Beautifying the expressway meant the RDA had to work on streams that did not exist before that would then overflow into the Mudun Ela, Kalu Oya and the Old Negombo canal.

Construction work was completed by a labour force of about 1000 locals and indirect workforce of 50, 000 and about 500 Chinese labour out of which at least 300 were still engaged with housing provided for them along the route.

Mr. Gunaratne explained that upto now they had not recorded any single fatal accident on the project and would be ready by September with landscaping underway at the inter changers.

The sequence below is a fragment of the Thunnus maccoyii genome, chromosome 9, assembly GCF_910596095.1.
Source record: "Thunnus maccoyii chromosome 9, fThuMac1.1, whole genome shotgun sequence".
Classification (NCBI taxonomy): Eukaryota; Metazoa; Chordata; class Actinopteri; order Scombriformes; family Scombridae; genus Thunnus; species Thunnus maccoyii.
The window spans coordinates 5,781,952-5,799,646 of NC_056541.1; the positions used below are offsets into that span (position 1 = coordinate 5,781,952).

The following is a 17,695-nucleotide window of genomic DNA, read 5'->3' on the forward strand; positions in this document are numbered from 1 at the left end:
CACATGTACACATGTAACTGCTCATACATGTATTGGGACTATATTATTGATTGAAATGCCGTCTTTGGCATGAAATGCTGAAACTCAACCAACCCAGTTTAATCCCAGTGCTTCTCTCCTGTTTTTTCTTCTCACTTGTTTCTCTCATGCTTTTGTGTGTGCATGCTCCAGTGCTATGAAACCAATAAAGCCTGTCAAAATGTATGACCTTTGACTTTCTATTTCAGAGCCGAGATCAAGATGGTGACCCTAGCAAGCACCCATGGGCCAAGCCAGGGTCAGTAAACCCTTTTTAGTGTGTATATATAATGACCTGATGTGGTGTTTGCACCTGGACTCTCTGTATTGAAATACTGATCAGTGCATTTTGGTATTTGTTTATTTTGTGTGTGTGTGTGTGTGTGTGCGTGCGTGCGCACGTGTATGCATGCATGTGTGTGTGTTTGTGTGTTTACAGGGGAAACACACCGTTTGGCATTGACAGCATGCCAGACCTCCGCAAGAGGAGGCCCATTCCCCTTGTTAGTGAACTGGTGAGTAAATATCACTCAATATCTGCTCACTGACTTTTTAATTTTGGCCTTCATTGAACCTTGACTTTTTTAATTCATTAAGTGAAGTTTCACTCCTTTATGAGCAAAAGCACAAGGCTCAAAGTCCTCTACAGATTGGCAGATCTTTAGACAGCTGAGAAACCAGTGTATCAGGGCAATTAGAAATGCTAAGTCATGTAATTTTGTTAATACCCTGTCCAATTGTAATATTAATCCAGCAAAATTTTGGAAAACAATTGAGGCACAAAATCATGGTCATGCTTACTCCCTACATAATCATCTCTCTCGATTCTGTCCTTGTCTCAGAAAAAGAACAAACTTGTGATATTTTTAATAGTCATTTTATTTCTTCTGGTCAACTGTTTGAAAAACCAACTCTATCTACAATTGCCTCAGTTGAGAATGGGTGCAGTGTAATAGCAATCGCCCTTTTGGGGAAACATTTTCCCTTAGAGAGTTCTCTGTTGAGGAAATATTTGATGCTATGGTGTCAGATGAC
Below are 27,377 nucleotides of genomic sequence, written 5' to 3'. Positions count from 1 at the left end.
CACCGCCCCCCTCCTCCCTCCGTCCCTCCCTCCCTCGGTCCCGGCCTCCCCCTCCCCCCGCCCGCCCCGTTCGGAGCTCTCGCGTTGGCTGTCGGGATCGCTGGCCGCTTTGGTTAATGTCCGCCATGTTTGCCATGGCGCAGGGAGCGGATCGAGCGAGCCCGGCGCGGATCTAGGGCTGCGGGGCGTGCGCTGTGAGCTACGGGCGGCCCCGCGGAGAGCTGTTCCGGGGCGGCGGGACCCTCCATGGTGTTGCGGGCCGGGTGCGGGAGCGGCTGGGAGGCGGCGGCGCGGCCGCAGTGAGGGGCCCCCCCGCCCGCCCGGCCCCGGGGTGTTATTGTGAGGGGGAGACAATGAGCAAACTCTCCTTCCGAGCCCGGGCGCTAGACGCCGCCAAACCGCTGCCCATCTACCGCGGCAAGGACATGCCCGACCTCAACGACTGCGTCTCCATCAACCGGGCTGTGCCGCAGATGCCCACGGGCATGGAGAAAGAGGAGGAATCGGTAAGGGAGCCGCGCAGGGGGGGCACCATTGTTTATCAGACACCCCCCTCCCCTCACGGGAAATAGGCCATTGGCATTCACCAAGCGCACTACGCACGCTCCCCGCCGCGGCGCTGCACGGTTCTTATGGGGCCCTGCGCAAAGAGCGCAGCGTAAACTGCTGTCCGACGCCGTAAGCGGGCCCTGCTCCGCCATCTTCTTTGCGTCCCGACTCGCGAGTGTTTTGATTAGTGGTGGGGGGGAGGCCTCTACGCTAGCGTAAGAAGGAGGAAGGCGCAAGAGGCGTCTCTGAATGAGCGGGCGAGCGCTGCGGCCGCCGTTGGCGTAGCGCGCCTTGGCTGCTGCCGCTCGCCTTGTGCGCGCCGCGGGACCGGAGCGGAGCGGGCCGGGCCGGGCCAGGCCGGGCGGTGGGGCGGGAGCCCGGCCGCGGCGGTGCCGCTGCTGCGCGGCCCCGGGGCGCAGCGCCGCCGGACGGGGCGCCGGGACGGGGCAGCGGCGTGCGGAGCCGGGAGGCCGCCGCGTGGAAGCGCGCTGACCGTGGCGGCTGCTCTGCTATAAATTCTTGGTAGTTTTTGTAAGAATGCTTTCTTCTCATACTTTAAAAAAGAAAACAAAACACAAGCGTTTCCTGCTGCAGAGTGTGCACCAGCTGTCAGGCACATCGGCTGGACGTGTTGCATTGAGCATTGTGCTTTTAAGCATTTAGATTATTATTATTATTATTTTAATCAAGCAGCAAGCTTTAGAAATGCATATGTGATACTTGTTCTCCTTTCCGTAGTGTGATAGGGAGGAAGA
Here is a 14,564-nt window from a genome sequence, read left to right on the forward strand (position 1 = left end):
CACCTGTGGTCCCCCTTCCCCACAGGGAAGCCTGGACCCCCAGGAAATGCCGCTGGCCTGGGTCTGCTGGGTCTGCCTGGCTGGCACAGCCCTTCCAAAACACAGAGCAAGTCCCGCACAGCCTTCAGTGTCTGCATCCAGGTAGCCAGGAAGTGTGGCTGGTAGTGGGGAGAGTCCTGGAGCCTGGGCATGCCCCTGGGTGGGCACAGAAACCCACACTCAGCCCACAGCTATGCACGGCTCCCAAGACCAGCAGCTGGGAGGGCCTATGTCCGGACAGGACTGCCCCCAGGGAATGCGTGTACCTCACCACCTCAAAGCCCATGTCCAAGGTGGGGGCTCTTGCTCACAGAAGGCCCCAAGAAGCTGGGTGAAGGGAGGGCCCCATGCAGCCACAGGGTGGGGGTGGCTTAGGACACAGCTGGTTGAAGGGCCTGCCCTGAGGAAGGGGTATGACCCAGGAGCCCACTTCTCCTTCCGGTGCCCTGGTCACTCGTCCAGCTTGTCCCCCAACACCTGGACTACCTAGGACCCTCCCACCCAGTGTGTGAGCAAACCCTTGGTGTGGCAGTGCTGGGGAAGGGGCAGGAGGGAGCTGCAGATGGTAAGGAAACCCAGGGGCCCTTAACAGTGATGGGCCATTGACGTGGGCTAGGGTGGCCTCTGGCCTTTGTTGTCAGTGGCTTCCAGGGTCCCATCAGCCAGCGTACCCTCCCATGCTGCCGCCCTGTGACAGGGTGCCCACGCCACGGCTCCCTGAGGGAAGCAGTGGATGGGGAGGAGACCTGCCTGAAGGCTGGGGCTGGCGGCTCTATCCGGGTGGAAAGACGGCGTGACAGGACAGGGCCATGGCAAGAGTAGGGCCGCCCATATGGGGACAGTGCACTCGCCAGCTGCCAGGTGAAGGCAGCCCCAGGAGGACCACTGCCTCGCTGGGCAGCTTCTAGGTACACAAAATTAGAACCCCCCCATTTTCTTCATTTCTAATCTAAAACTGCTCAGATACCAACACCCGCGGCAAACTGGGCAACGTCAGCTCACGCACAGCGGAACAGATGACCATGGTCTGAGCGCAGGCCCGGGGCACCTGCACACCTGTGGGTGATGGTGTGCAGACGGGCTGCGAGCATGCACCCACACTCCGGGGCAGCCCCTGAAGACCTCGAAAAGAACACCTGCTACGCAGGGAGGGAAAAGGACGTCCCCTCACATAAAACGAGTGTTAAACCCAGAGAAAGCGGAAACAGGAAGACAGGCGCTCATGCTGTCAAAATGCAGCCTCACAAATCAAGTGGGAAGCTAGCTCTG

In addition, animals would be warded off through a mesh on either side of the road since a number of stray dogs and even ducks with their families were seeing crossing the expressway during the Business Times drive.

Maintenance work of the expressway would be carried out through a separate division established within the RDA in this regard, it was pointed out adding that the toll would also be utilised for this purpose as well.

Relocating lost dwellers

Project Director P. Gunaratne observed that due to the construction work affecting livelihoods of both legal and illegal housing they had spent at least Rs.2600 million worth of compensation for those in Ja-Ela , Katunayaka and the Kenai Bridge area.Relocation was carried out for about 400 houses for those on privately held property and even 300 unauthorised houses built on state lands.
It was pointed out that they had increased their compensation for a number of people who were not happy with the amount already provided.